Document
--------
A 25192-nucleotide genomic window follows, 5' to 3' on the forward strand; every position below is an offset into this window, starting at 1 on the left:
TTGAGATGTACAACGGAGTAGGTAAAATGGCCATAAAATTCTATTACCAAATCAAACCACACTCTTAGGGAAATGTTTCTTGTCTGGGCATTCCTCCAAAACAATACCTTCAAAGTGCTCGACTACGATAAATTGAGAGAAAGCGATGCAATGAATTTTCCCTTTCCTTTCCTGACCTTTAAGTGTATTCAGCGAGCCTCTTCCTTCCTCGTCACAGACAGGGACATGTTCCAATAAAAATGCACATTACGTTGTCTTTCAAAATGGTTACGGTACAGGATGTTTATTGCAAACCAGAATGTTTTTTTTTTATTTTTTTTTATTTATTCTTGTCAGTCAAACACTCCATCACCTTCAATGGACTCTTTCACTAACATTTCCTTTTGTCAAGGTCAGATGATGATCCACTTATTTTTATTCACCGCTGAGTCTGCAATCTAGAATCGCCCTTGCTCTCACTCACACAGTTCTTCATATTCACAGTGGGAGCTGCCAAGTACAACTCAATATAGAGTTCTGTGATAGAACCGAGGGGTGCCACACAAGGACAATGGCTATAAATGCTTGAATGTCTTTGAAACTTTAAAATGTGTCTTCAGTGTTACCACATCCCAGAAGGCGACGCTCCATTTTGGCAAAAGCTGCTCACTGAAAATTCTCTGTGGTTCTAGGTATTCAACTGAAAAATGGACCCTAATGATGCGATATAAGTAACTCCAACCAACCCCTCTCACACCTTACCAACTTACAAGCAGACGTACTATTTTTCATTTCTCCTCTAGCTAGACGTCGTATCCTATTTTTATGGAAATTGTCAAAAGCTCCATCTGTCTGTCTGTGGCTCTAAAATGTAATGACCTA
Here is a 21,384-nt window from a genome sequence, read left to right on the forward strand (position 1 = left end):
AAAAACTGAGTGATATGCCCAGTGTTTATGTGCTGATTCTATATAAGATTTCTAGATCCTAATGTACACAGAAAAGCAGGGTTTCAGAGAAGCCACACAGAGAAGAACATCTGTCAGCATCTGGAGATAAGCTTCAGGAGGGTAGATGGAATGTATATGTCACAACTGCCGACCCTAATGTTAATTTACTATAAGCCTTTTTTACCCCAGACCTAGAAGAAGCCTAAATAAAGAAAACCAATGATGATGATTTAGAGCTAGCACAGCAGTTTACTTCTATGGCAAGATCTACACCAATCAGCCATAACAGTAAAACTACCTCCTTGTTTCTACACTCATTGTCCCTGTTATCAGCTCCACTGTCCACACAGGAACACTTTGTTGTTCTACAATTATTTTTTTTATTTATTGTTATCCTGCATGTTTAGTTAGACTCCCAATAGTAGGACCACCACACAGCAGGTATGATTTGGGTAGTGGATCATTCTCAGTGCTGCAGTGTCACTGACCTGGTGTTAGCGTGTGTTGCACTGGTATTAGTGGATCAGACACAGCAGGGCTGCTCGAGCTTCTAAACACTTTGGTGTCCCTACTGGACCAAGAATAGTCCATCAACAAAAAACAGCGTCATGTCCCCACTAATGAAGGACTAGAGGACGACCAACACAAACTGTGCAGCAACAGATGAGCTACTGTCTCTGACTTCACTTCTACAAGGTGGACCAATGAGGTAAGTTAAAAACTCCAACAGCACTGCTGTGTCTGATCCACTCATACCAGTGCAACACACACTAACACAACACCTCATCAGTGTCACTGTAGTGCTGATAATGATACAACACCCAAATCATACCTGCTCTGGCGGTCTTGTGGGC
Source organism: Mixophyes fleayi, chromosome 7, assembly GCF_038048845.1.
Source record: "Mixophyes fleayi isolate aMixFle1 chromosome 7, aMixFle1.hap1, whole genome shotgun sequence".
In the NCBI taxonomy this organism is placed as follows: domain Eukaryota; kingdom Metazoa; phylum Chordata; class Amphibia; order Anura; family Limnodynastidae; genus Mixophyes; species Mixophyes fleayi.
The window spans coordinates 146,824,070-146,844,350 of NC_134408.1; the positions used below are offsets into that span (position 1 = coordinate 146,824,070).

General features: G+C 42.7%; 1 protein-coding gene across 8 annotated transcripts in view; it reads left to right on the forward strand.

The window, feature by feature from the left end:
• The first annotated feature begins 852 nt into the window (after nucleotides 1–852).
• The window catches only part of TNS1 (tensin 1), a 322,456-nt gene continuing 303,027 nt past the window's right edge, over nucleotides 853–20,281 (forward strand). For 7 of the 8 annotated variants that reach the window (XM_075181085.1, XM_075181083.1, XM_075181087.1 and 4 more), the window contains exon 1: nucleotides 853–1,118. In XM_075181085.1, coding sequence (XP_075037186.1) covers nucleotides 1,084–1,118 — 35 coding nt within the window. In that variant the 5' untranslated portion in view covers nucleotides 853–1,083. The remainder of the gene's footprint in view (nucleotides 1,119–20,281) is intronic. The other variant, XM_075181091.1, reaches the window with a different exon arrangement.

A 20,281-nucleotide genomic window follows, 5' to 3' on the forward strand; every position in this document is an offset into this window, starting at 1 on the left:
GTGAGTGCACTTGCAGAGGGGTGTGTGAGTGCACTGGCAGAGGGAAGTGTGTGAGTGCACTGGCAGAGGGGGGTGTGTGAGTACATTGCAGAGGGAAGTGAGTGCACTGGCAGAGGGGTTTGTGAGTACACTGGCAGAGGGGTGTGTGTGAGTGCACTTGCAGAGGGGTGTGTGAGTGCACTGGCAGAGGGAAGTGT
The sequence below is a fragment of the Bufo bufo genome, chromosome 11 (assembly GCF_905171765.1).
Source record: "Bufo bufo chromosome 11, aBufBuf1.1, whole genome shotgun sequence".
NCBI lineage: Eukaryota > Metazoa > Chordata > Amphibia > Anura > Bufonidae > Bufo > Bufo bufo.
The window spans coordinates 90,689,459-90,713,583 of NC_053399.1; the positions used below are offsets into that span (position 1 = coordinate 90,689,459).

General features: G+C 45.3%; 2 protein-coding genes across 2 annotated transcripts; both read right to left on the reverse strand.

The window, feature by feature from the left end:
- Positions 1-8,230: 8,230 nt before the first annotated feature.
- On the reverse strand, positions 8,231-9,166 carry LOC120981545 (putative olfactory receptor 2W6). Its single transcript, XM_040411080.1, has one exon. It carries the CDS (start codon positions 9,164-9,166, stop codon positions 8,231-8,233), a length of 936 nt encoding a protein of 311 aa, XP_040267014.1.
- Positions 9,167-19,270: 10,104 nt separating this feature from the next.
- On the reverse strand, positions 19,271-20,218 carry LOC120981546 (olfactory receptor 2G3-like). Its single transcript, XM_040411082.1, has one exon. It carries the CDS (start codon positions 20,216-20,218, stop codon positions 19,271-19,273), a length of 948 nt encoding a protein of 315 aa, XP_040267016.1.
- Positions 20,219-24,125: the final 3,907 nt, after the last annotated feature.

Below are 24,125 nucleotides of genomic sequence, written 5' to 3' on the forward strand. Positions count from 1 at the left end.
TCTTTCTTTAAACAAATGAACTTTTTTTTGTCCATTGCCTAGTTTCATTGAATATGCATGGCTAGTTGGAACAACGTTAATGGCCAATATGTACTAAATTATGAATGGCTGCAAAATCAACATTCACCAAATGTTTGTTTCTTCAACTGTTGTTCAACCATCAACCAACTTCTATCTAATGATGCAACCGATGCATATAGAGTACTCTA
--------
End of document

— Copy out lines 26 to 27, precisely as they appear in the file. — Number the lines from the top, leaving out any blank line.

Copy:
Below are 24,125 nucleotides of genomic sequence, written 5' to 3' on the forward strand. Positions count from 1 at the left end.
TCTTTCTTTAAACAAATGAACTTTTTTTTGTCCATTGCCTAGTTTCATTGAATATGCATGGCTAGTTGGAACAACGTTAATGGCCAATATGTACTAAATTATGAATGGCTGCAAAATCAACATTCACCAAATGTTTGTTTCTTCAACTGTTGTTCAACCATCAACCAACTTCTATCTAATGATGCAACCGATGCATATAGAGTACTCTA